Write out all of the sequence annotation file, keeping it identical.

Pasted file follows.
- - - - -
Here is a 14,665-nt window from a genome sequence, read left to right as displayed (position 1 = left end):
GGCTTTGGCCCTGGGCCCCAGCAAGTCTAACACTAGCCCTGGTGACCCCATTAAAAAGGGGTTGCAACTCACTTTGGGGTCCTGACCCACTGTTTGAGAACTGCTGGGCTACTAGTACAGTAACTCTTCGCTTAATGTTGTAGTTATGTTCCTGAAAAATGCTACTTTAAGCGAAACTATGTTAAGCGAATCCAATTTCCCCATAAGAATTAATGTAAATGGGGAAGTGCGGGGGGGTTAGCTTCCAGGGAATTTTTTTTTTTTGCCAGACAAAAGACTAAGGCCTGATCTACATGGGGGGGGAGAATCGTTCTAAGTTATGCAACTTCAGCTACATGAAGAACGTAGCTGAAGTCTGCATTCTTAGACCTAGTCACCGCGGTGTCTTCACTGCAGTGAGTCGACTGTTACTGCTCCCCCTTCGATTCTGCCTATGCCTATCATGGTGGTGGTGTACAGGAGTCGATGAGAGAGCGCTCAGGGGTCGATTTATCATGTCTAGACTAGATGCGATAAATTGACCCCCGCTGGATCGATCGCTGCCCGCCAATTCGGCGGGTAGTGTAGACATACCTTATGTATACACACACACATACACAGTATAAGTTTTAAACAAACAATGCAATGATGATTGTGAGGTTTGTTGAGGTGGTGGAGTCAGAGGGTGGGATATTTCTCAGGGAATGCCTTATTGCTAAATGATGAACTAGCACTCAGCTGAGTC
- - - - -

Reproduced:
Here is a 14,665-nt window from a genome sequence, read left to right as displayed (position 1 = left end):
GGCTTTGGCCCTGGGCCCCAGCAAGTCTAACACTAGCCCTGGTGACCCCATTAAAAAGGGGTTGCAACTCACTTTGGGGTCCTGACCCACTGTTTGAGAACTGCTGGGCTACTAGTACAGTAACTCTTCGCTTAATGTTGTAGTTATGTTCCTGAAAAATGCTACTTTAAGCGAAACTATGTTAAGCGAATCCAATTTCCCCATAAGAATTAATGTAAATGGGGAAGTGCGGGGGGGTTAGCTTCCAGGGAATTTTTTTTTTTTGCCAGACAAAAGACTAAGGCCTGATCTACATGGGGGGGGAGAATCGTTCTAAGTTATGCAACTTCAGCTACATGAAGAACGTAGCTGAAGTCTGCATTCTTAGACCTAGTCACCGCGGTGTCTTCACTGCAGTGAGTCGACTGTTACTGCTCCCCCTTCGATTCTGCCTATGCCTATCATGGTGGTGGTGTACAGGAGTCGATGAGAGAGCGCTCAGGGGTCGATTTATCATGTCTAGACTAGATGCGATAAATTGACCCCCGCTGGATCGATCGCTGCCCGCCAATTCGGCGGGTAGTGTAGACATACCTTATGTATACACACACACATACACAGTATAAGTTTTAAACAAACAATGCAATGATGATTGTGAGGTTTGTTGAGGTGGTGGAGTCAGAGGGTGGGATATTTCTCAGGGAATGCCTTATTGCTAAATGATGAACTAGCACTCAGCTGAGTC